You are now on your own and off to college. Do you party or do you study? Have your new friends asked you to go along with them as they play pranks and embarrass other students? You may realize that joining your friends in hazing someone is not as much fun as you thought.
Unfortunately, hazing is a reality of college life. Over 47% of students experience hazing before entering college; 3 out of 5 college students may face hazing.
The act of hazing
The definition of hazing is the act of a group that intentionally subjects another to do something that causes extreme embarrassment, harassment or ridicule, and risks emotional or physical harm. Examples of hazing may include:
- Forcing another to consume alcohol
- Requiring someone to endure physical or mental hardships such as menial tasks or labor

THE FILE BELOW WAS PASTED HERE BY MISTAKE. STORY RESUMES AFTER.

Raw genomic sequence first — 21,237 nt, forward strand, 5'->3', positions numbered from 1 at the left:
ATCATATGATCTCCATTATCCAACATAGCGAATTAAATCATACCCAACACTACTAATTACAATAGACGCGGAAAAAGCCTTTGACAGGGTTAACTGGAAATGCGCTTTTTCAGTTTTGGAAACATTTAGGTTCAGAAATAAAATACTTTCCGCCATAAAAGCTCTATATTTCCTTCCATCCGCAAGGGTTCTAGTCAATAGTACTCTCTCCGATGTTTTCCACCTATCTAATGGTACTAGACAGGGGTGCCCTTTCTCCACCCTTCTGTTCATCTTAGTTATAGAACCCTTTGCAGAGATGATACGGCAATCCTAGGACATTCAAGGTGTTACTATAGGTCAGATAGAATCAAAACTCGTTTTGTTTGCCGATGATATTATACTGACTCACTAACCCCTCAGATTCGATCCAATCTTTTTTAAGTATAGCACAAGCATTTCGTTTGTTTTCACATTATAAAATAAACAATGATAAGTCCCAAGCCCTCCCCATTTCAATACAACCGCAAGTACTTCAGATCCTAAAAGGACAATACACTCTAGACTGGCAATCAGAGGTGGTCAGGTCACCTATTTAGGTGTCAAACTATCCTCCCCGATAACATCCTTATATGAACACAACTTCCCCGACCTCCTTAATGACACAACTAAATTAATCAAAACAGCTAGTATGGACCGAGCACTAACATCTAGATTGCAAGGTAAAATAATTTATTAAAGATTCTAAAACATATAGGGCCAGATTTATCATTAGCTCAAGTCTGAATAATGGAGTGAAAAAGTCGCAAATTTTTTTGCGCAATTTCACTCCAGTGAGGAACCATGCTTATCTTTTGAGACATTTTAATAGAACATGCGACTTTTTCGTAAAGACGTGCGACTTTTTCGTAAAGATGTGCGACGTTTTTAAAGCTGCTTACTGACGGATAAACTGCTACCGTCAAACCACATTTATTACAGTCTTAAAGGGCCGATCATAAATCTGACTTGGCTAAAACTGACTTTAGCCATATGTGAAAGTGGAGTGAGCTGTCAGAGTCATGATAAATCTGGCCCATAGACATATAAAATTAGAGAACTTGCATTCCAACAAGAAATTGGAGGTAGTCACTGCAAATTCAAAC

- Forcing a person into isolation
- Requiring a group member to do things other members do not have to do
- Requiring another to do illegal acts
Hazing occurs in sports teams, Greek societies and other organizations. It does not always happen on college campuses. According to Stophazing, more than half of the college students experienced hazing.
In 2005, the Chad Meredith Act went into effect. The law made hazing a felony, even if the victim consented. The act includes hazing at the junior and senior high school levels. A person may receive a misdemeanor charge if the hazing act creates a substantial risk of injury or death. The law lists serious injury or death as a third-degree felony that could result in up to five years in prison.
In 2019, the Florida legislature passed Andrew’s Law, an expansion of the Chad Meredith Act. The law makes Greek leaders liable when someone sustains a serious or fatal injury, even if the leaders did not attend the hazing event. The law also grants immunity from criminal prosecution to the first person to call 911 or render medical aid to the victim.